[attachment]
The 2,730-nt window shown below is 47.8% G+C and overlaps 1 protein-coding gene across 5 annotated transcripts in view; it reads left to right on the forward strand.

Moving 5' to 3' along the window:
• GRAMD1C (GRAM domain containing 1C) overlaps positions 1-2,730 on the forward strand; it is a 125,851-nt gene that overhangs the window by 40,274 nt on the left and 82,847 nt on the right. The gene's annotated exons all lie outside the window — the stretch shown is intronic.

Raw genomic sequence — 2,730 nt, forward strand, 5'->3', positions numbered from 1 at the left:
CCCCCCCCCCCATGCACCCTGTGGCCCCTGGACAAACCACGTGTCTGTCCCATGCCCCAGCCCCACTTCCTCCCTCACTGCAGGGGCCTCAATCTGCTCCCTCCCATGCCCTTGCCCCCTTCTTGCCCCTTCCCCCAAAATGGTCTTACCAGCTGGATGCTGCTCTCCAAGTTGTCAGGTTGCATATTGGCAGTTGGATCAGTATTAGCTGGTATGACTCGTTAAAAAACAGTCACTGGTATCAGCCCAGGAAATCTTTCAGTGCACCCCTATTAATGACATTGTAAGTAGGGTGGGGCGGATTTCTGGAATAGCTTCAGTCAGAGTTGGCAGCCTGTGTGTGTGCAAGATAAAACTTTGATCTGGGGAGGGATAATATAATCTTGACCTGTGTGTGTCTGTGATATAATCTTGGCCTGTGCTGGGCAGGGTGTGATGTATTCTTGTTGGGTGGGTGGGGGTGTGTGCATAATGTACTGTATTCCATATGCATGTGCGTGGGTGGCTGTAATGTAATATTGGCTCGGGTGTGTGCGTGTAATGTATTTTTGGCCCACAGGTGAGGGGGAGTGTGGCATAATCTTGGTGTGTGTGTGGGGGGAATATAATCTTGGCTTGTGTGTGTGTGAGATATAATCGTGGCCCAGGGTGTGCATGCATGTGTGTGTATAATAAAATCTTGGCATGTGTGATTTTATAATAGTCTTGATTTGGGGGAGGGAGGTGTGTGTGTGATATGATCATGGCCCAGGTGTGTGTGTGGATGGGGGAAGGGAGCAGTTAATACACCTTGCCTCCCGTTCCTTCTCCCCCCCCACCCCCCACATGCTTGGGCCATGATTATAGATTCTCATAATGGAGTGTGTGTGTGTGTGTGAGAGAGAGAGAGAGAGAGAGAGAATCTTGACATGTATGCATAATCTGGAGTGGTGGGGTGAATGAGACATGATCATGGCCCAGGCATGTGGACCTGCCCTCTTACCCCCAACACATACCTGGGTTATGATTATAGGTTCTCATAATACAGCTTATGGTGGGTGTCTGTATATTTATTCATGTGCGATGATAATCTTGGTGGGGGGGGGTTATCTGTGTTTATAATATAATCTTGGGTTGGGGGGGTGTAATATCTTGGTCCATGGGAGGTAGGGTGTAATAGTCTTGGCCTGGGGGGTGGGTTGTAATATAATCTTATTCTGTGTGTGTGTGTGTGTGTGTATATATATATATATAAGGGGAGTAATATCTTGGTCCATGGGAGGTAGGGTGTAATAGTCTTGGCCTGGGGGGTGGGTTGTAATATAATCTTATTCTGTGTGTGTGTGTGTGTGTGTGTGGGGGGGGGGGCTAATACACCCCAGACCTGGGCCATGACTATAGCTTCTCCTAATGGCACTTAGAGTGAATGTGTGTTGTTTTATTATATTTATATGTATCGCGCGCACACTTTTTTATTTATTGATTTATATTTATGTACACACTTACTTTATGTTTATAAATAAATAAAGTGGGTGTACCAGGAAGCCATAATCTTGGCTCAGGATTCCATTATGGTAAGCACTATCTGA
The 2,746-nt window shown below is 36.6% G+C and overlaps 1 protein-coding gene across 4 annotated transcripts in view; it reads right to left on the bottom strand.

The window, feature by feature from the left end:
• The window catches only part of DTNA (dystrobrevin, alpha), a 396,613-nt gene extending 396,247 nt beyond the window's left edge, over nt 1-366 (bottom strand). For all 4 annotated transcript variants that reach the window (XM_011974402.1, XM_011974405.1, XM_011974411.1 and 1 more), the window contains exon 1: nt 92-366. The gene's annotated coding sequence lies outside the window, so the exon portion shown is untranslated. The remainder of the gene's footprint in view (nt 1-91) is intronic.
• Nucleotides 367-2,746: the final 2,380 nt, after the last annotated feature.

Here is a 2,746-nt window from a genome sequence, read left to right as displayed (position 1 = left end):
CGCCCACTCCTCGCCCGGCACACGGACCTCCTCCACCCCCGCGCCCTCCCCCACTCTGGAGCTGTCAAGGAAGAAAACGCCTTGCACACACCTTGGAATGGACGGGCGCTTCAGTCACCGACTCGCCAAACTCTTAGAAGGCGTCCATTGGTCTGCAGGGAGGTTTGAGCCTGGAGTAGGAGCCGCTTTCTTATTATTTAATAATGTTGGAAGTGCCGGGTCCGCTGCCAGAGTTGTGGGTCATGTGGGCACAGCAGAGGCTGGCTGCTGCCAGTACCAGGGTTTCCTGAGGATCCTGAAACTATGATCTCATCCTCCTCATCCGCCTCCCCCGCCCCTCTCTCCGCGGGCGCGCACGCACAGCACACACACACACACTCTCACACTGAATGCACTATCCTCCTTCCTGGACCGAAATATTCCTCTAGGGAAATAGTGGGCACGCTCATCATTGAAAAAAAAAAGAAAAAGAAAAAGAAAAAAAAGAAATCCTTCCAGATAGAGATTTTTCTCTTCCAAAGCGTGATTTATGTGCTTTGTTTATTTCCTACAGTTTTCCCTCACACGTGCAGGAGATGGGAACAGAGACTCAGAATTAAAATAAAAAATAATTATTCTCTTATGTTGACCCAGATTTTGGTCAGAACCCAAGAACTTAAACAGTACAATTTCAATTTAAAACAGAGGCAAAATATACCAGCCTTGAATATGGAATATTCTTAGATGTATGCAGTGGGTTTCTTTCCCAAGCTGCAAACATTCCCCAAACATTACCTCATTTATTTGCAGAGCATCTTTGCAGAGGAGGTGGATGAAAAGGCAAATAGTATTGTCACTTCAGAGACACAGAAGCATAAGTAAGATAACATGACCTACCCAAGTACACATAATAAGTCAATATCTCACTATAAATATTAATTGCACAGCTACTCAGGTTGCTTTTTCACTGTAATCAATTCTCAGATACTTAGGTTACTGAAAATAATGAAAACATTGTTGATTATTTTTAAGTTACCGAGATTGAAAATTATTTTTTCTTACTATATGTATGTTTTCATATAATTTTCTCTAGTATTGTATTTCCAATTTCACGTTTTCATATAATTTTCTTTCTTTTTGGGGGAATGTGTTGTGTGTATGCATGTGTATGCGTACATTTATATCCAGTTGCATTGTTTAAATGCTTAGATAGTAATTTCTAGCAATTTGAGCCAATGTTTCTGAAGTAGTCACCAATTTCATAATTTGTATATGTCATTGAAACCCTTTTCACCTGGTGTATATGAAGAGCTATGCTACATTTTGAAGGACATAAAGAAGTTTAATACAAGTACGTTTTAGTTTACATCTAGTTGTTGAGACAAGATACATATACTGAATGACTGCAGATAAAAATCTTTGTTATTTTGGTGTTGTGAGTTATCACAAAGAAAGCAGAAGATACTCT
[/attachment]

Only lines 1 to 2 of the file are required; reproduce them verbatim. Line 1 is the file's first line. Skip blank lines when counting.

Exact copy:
The 2,730-nt window shown below is 47.8% G+C and overlaps 1 protein-coding gene across 5 annotated transcripts in view; it reads left to right on the forward strand.

Moving 5' to 3' along the window: